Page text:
Hope Virgo knew something was wrong. She also knew that if she didn’t get help, her condition would worsen. But when she went to the doctor to ask for help, she says she was refused treatment.
“I developed anorexia when I was about 12 years old,” says Virgo. “I really struggled with my emotions and I was sexually abused when I was 12 and I was left with all this guilt and shame around it and didn’t know what to do about it.”
After her heart almost stopped due to malnutrition and low potassium levels, she spent a year in a mental health hospital learning about food, exercise, and how to talk about her emotions. But, when she was 26, Virgo relapsed. “I got all those voices back in my head, the anorexia telling me that I should be exercising all the time,” she says. Virgo went to her doctor to ask for sessions of talking therapy to help get “back on track” with her eating. But, when she talked to her GP and local mental health authority, she was weighed and told that because her body mass index (BMI) wasn’t considered “low enough,” and she was refused all treatment, including therapy. er the NHS, BMI is “a measure that uses your height and weight to work out if your weight is healthy.” The NHS considers an “ideal BMI” for most adults to be within a range of 18.5 to 24.9.
“The really frustrating thing was that I knew that something was the matter, and I knew there’d be a point that I’d completely lose that control and I’d have to do something to get back on top of it,” she says. “I just didn’t know how I was ever going to get back on track with my eating again.”
“What followed was this four-week period where I felt like this really fake anorexic person who was not good at having an eating disorder,” says Virgo. “I felt really unhappy all the time, I cried pretty much all the time when I wasn’t at work, and I came very close to ending my life on a number of occasions.” Eventually, Virgo — who’s now 28 — went to her GP and was prescribed antidepressants with the hope that it would stop her suicidal thoughts.
For patients experiencing anorexia, hearing they’re not thin enough can be an additional blow, which can make them feel invalidated, and can lead to further weight loss.
“I felt like this really fake anorexic person who was not good at having an eating disorder.”
Virgo later discovered she was not alone in her experience — many other people with eating disorders had also been denied medical care because their BMI was not low enough. So, she decided to do something about it. Virgo launched the #DumpTheScales campaign in an effort to lobby the government and health authorities to ensure that no one with an eating disorder is refused treatment because of their BMI or weight.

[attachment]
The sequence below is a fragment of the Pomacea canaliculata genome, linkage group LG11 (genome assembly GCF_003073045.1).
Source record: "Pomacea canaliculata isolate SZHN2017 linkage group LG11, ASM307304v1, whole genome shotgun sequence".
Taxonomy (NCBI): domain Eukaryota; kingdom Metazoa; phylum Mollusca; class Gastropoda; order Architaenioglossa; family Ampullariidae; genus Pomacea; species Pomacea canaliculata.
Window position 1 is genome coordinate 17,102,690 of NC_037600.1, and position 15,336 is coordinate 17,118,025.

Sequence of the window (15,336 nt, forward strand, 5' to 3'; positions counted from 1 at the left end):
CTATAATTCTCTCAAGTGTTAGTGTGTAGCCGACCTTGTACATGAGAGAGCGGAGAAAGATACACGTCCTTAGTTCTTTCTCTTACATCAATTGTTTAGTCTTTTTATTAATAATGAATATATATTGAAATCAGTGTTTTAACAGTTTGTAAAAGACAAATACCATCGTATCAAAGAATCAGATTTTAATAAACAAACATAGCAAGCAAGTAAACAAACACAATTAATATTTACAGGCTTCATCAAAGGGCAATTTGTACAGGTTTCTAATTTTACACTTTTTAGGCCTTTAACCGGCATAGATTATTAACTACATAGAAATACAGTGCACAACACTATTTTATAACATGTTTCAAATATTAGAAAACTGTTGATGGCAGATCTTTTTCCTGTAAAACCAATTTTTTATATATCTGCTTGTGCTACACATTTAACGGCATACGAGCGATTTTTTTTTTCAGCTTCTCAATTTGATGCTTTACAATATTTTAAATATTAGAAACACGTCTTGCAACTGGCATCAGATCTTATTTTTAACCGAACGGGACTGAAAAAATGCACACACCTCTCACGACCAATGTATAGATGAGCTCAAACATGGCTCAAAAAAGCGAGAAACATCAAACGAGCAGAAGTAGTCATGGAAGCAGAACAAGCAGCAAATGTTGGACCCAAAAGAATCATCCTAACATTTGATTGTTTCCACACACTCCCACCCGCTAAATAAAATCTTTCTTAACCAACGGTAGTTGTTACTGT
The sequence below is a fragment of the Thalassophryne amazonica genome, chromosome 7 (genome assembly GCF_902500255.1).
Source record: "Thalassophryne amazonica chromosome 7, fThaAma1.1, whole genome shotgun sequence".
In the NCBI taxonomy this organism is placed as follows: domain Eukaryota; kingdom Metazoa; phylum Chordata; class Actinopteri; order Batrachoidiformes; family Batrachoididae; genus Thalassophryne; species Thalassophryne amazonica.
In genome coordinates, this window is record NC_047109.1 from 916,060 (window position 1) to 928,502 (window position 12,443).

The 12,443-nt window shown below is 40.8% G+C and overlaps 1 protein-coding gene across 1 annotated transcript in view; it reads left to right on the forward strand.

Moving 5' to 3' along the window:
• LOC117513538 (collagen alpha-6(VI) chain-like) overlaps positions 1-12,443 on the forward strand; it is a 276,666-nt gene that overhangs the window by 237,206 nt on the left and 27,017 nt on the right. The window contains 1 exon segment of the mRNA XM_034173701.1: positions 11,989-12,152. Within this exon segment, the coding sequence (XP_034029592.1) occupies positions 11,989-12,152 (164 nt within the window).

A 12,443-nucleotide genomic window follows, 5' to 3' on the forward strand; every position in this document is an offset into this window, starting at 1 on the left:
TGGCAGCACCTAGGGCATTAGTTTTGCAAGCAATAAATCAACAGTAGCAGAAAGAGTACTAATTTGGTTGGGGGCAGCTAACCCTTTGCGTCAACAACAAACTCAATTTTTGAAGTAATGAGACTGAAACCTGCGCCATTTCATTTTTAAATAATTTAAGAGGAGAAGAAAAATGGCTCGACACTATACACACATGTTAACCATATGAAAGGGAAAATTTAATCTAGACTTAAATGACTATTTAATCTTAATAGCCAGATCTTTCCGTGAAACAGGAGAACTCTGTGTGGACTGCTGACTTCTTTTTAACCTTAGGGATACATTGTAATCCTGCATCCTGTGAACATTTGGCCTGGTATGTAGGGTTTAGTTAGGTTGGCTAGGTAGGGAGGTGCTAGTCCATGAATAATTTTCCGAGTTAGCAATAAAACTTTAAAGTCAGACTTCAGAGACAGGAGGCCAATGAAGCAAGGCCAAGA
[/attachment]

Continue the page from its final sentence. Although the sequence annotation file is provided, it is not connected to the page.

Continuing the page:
Anorexia nervosa is defined by the NHS as both an “eating disorder and a serious mental health condition”. Physically, the condition can “lead to severe health problems” due to malnutrition, including, in severe cases, an irregular heartbeat, heart failure, kidney problems, fertility issues, and neurological issues including seizures. It is common for recovered anorexia patients to relapse — particularly within the first 18 months after treatment.
The — created by the National Institute for Health and Care Excellence (NICE) — stipulate that “single measures such as BMI” or weight should not be used as for the sole criteria for deciding whether to offer treatment for an eating disorder. Some scientists have criticised BMI as it can be an inaccurate and misleading measurement, which can mistakenly identify athletes and muscular people as overweight.
But, despite the guidelines in place, a leading eating disorder helpline says it “often” receives calls from people who’ve been refused care because of their weight. “Through our Helpline Beat often speaks to people who were not referred for treatment because were told their weight ‘wasn’t low enough,’ which only deals another blow to their self-esteem and makes the situation worse,” says Rebecca Willgress, head of communications at Beat, a charity supporting people with eating disorders. “You certainly do not have to be underweight to have an eating disorder and just because someone does not fall under a certain BMI measurement does not mean they do not need help,” Willgress adds. “Equally, reaching a particular BMI level is not necessarily evidence of recovery and should not be the only reason for taking patients out of care.”
Mashable spoke to two people with eating disorders who say they were refused various types of treatment because of their BMI. Amy, who prefers to use just her first name, has had an eating disorder since she was about 12 years old. She sought treatment when she was 19 and after several suicide attempts, she was hospitalised and spent nine weeks on a secure mental health ward. Amy was discharged, but one year later she relapsed. Her GP referred her to her local eating disorder service, but during an assessment appointment she was told she wouldn’t be offered outpatient care because her BMI wasn’t low enough. Amy has a sporting background and says she had a higher weight due to muscle, which made her BMI higher — an issue that has been flagged by scientists.